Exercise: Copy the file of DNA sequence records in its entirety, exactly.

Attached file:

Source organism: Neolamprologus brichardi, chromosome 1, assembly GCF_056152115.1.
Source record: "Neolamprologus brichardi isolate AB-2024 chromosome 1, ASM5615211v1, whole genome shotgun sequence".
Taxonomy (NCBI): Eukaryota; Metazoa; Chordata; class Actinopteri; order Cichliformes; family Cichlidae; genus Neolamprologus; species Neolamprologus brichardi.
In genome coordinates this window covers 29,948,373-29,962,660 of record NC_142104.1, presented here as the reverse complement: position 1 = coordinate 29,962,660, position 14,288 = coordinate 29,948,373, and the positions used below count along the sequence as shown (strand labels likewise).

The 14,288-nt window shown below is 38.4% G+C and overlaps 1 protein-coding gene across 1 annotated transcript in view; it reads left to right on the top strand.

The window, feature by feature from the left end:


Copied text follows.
Source organism: Neolamprologus brichardi, chromosome 1, assembly GCF_056152115.1.
Source record: "Neolamprologus brichardi isolate AB-2024 chromosome 1, ASM5615211v1, whole genome shotgun sequence".
Taxonomy (NCBI): Eukaryota; Metazoa; Chordata; class Actinopteri; order Cichliformes; family Cichlidae; genus Neolamprologus; species Neolamprologus brichardi.
In genome coordinates this window covers 29,948,373-29,962,660 of record NC_142104.1, presented here as the reverse complement: position 1 = coordinate 29,962,660, position 14,288 = coordinate 29,948,373, and the positions used below count along the sequence as shown (strand labels likewise).

The 14,288-nt window shown below is 38.4% G+C and overlaps 1 protein-coding gene across 1 annotated transcript in view; it reads left to right on the top strand.

The window, feature by feature from the left end: